The English cricket team came to play Australia in late 1974. History will recall how Australia’s battery of fast bowlers and an array of batters, both classical and pugnacious, crushed the English resistance to the tune of four matches to one.
Somewhere in a lounge room in suburban Sydney, an eight-year-old English boy was watching cricket on the television. As Australia fell to 126 for five in Melbourne, that boy remarked to his grandfather that all the top-line batters were gone and that the end must be near.
“Not yet son”, replied that wise old grandfather.
“Bloody Marsh is still in.”
Rodney Marsh was farewelled at a service at the Adelaide Oval today after he passed away earlier this month after a heart attack at the all-too-young age of 74. Robbing Australia and the world of one of its finest wicketkeepers, and one of the pioneers of the modern trend of the keeper-batters that is so prevalent in today’s cricket.
He was, however, so much more than that.
He may have scored 3,633 runs for Australia, more than any other wicketkeeper that came before him. He may have effected 355 dismissals, at the time of his retirement a record that was to stand for another fourteen years before being broken by fellow Australian Ian Healy.
All of this is special, but Marsh’s greatest gift to the game of cricket was the way that he approached the game, both on the field and also after his playing days were over.
For whilst Marsh may have played plenty of his cricket in the days of the so-called “ugly Australian”, and whilst he played the game as hard as anyone on the international stage, there was much to do with the respect that he showed the game and its players that was anything but ugly.
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The Centenary Test Match in Melbourne in March 1977 will live long in the memory of all who witnessed a celebration of all that was good in the game.
A low-scoring first inning gave way to a commanding Australian batting performance which set an English target of 463 to win in the final day and a half, a task that looked far beyond a side that capitulated for 95 in their first attempt.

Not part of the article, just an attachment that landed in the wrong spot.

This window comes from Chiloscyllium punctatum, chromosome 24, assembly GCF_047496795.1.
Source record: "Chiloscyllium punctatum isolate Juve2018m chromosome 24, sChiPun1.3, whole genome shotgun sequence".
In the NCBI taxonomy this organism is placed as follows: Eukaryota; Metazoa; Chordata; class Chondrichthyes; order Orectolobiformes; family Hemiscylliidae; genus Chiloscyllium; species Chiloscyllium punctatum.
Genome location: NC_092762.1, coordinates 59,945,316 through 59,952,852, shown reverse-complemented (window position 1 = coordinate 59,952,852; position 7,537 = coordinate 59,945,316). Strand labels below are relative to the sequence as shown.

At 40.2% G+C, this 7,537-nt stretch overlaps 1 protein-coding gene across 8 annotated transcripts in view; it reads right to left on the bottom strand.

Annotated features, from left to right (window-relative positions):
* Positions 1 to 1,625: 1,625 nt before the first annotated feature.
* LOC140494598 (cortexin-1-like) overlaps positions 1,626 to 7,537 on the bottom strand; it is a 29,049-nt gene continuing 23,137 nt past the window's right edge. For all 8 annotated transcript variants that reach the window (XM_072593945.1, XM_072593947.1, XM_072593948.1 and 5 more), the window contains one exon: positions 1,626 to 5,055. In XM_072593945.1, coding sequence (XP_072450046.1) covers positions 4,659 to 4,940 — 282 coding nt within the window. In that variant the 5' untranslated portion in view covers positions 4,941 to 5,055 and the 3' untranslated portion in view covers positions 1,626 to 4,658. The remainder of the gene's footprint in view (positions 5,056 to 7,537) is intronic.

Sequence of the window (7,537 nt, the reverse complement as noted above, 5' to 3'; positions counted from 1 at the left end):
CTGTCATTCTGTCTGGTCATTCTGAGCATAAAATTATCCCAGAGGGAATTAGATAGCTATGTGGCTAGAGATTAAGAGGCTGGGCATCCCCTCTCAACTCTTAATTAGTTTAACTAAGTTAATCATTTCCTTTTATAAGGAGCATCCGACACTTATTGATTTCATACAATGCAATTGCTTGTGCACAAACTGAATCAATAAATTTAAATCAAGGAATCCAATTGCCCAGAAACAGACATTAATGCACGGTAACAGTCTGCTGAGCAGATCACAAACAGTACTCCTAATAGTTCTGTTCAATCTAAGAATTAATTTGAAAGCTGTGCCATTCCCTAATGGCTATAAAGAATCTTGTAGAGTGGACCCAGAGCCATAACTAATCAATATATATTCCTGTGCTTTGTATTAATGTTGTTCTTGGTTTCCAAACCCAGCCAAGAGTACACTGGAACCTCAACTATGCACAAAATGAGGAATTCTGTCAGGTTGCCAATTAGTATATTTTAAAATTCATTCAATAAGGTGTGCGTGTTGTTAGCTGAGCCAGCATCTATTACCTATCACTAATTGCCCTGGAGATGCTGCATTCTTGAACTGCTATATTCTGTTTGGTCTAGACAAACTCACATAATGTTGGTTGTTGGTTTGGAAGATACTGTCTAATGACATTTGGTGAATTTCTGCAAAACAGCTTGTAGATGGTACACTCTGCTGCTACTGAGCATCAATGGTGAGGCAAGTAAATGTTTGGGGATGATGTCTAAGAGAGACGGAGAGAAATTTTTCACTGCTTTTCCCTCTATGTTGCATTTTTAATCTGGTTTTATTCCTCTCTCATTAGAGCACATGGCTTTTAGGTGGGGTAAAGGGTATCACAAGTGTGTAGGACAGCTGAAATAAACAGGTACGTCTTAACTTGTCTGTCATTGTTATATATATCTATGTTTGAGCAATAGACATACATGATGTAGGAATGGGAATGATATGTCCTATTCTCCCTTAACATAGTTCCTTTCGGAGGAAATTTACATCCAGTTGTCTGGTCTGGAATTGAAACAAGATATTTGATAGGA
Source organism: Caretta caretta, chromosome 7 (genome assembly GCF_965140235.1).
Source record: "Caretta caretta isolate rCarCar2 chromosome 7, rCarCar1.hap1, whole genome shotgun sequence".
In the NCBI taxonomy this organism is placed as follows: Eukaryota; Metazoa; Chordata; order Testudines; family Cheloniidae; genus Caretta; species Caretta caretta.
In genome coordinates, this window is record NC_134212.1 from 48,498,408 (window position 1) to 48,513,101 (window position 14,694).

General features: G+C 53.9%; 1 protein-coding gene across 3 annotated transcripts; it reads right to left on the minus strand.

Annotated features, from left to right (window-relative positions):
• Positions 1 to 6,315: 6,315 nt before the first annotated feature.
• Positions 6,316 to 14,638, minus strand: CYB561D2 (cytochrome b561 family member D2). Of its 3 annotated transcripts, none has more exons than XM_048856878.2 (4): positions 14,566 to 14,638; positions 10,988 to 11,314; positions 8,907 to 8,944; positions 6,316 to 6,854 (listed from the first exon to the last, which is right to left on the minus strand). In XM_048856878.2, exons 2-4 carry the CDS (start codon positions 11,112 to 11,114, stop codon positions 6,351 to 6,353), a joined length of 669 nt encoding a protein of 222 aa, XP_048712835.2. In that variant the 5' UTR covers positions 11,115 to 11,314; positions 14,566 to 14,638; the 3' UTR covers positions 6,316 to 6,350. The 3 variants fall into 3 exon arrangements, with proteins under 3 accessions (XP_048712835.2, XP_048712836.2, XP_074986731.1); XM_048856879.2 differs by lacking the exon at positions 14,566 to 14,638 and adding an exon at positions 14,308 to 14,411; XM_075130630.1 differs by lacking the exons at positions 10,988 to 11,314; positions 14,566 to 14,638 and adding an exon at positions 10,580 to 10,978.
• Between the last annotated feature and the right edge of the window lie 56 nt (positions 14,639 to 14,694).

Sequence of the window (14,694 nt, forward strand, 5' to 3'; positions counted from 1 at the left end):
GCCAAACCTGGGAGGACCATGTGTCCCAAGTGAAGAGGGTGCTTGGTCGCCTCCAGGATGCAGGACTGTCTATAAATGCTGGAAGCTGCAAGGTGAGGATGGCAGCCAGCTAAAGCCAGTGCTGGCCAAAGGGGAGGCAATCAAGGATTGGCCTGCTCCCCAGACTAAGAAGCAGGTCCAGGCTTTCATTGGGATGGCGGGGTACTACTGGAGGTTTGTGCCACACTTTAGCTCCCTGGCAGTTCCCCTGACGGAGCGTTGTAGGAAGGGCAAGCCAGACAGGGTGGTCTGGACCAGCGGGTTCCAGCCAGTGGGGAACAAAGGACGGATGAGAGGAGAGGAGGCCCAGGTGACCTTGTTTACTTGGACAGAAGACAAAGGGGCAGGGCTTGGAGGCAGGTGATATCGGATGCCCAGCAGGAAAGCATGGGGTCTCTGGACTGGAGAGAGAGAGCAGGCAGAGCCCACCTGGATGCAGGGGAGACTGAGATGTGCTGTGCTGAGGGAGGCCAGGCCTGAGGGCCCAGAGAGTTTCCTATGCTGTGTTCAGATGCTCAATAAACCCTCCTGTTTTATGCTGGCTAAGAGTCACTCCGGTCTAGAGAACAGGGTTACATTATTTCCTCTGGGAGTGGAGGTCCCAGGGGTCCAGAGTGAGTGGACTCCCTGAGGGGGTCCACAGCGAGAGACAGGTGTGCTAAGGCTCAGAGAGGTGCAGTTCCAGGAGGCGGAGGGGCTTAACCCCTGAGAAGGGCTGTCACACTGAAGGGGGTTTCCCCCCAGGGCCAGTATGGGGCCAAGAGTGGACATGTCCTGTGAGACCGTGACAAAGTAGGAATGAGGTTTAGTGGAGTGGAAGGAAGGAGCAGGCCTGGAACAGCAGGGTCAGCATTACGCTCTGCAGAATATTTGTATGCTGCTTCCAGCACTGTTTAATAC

Paramount to this target was one Rodney Marsh, who cut, hooked, and straight drove with all the audacity and belligerence for which his batting was known for an unbeaten 110. However, it is another aspect of this match for which I will remember Marsh.
England’s reply was framed around a courageous, commanding 174 from Derek Randall. However, once he had reached 161 with only 141 runs still needed by England with six wickets in hand, Randall edged Greg Chappell and Marsh took a brilliant low catch, or so everyone thought.
While the Australians celebrated, Marsh was quick to claim that the ball had not carried through to him, and a catch had not been taken. This almost unprecedented act of sportsmanship typified the man; a gnarled, hard-bitten competitor to the last, but if a game was to be won, it was to be won fairly.
This spirit and attitude also shone through on February 1, 1981; one of international cricket’s darkest days. With New Zealand requiring six runs from the last ball to win a one-day international series final, Greg Chappell instructed his brother Trevor to bowl the ball underarm to ensure an Australian victory. Whilst the tactic was, at that time, not contrary to any of the game’s Laws, it certainly was contrary to its spirit.
Some in Australian uniforms that early Autumn evening was in favour of the act. Others were shocked at what was taking place. Rod Marsh’s was the dissenting voice, visibly shaking his head and saying, “don’t do it mate”.
No one listened, to the detriment of both the players and the game.
After his retirement in early 1984, Rod Marsh took the helm at the Australian Cricket Academy. Here he oversaw the early development of many players that we now consider greats of Australian cricket. Some of those, Ricky Ponting and Glenn McGrath, for example, were to go on to boast records amongst the finest that all Test cricket has seen.
In 2002, he became a director of the newly-formed National Academy in England. Wrestling with the decision to take his talents to the shores of the old enemy but opining that the good of the game outweighed any nationalistic concerns, Marsh threw himself into the task with all the gusto that had typified any of his previous endeavours.
He went on to also take the role of English national selector, in doing so playing a vital role in England winning back the Ashes in 2005 for the first time in eighteen years.
Rod Marsh suffered a heart attack en route to a charity event, giving back to the game he loved and the community as he had done so often in the past.
He is survived by a wife and three sons, all of whom are indebted to his influence. He may have been seen as “bloody Marsh” in 1974, but will forever be known as a friend to Australian and English cricket, and the game as a whole.
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